Older blog entries for bcully (starting at number 39)

robertc: for persistent hashes, I have been pretty happy with qdbm. I can't say whether it fits all your requirements, but it has been faster and more stable than bdb for me. Its successor, which I haven't used, is called tokyo cabinet and there are python bindings floating around for it. It might be worth looking at if you haven't already.
jch: In case you haven't already read them (though it seems unlikely), I believe the SEDA and Capriccio papers both contain similar evaluations of web server latency, SEDA from an event-oriented perspective and Capriccio showing what can be done to improve the performance of a thread-based model.
rillian: 44 nano? nano?!
rufius, as a Mercurial developer I would be interested in hearing what went wrong in your trial.

ncm: I may be biased as a New Yorker and one of the more than one hundred thousand people who publically protested the war in New York City before it started, but I doubt you have any idea what "most Americans" think. Maybe you find it comforting to believe that the government wouldn't behave the way it does without the support of "most Americans"? I can see why, but it's unfortunately a bit naive. If you were American, what would you have done to prevent the invasion?

ncm: are you being deliberately condescending?

More mercurial hacking: I've written a remote diff extension, to allow you to diff against other repositories. This also supports diffs against local branches, which is why I wrote it.

I've just rewritten "local branch" support for Mercurial. These are basically clones that share a working directory, making the cost of using branches much lower. One of the more common complaints I hear about Mercurial is from git users who miss git-style branches. Hopefully this extension fixes that.

Weird. My account disappeared, but when I recreated it I got my old diary entries back. And I'm still a Journeyer, even though the actual certifications have vanished.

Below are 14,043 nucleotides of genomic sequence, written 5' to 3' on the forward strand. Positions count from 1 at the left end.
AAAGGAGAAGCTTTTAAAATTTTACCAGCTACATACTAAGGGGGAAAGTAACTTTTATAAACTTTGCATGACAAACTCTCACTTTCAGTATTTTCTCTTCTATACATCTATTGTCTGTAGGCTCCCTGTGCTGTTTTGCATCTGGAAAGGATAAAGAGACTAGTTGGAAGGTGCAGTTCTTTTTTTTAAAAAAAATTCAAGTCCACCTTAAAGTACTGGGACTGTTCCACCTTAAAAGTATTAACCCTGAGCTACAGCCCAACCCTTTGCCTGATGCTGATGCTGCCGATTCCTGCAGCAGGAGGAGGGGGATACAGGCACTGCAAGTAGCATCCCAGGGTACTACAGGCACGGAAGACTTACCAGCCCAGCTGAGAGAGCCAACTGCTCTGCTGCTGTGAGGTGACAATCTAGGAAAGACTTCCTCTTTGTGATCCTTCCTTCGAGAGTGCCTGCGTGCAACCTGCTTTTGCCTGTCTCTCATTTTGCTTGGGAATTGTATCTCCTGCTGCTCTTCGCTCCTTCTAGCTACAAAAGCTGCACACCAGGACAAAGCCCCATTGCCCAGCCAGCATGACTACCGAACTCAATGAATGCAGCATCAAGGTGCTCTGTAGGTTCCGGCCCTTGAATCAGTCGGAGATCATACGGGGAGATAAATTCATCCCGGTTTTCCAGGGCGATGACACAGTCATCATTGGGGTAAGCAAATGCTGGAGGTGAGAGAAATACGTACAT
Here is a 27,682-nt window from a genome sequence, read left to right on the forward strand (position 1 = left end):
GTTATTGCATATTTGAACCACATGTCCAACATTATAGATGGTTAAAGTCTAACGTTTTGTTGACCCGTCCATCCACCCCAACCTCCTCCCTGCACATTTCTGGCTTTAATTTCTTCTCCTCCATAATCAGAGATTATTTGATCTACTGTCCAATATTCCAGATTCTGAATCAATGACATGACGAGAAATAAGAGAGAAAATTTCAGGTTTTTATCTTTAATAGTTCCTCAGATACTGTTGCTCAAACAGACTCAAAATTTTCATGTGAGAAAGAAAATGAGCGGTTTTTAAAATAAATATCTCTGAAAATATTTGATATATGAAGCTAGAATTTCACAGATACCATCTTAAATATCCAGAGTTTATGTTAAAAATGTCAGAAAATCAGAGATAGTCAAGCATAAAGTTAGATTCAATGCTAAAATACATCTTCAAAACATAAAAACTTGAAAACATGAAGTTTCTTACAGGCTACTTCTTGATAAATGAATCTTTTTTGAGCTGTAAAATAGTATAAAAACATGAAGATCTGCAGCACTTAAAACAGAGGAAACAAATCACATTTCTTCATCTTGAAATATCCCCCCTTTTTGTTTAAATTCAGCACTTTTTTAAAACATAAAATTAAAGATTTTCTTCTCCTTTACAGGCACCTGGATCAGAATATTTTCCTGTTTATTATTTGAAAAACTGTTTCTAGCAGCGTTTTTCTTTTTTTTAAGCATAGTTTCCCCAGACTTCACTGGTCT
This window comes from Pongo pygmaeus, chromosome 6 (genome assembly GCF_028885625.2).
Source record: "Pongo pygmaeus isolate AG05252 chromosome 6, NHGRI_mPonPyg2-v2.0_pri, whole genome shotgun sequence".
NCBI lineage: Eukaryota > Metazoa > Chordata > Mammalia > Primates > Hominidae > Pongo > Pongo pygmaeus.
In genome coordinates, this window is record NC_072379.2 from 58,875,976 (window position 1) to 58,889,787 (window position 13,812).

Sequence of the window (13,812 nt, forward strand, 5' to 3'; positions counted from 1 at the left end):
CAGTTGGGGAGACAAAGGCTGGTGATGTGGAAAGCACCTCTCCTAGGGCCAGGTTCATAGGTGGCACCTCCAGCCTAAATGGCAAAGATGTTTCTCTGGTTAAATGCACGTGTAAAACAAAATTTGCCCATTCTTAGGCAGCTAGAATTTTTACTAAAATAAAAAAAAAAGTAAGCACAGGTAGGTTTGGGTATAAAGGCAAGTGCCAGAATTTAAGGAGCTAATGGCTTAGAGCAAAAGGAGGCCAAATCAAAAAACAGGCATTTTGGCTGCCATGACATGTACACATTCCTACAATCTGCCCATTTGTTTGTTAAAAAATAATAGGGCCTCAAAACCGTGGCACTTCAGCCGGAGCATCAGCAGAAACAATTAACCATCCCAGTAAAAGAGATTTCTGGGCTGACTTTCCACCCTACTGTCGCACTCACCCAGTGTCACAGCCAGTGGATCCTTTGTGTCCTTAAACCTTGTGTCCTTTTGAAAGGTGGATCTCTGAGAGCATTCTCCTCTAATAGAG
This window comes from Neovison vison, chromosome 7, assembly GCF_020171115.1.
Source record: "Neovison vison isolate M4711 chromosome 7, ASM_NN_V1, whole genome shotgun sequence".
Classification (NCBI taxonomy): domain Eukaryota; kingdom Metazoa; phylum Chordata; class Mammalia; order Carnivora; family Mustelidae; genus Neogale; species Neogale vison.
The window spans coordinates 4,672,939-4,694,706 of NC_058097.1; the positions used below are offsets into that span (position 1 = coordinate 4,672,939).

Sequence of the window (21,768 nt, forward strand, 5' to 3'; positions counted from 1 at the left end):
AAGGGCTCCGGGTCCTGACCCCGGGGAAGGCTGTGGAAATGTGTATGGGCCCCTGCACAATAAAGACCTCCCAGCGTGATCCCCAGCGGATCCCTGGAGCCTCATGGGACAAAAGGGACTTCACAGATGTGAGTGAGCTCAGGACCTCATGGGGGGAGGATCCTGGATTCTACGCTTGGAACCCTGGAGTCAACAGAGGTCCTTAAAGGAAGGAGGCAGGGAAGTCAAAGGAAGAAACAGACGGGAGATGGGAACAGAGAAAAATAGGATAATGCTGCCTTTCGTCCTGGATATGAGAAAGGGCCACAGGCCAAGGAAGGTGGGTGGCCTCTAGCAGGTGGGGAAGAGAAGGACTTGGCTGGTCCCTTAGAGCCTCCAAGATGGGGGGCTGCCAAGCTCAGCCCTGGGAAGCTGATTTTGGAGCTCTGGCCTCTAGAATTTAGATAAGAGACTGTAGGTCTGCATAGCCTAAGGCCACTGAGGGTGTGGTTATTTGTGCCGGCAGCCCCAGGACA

29 Jul 2004 (updated 29 Jul 2004 at 17:13 UTC) »

Hmm, been a looooong time. I'm going to UBC for grad school. It was a tough choice between it and NYU, and if I'm being honest with myself, a lot of the decision came down to me wanting Canadian permanent residence. On that front, all my documents were mailed a couple of months ago, including the check (oops, cheque) and the medical exam. As far as I know, I'm just waiting for the final paperwork now. Of course I haven't heard anything from CIC since I sent everything out, and they are impossible to contact.

Anyway, I'm moving to Vancouver in a week! It's pretty exciting, even though the move is going to be really stressful (and I'm sure I'll miss New York quite a bit. Maybe I can get people to honk horns outside my window).

I quit my job and went to China for a couple of weeks to visit my sister (very cool, especially hearing her talking away in putonghua to various surprised locals). Now I've got some free time and I've been programming again. I did a few minor mutt patches, including SSL client side certificate support, and some icecast work: nonblocking libshout with theora support (both rewrites of initial code by the tireless Karl Heyes), and a crossfader for ices, which made me surprisingly happy considering how simple it was. After I put it in play, I discovered that a lot of my MP3s have a few seconds of silence at the end, so I wrote a little script to find out where that silence starts and trim it. It's too much of a sloppy hack to release, but I might fix it up, since googling came up with nothing that does the same thing. Why is that? It seems to be a common problem.

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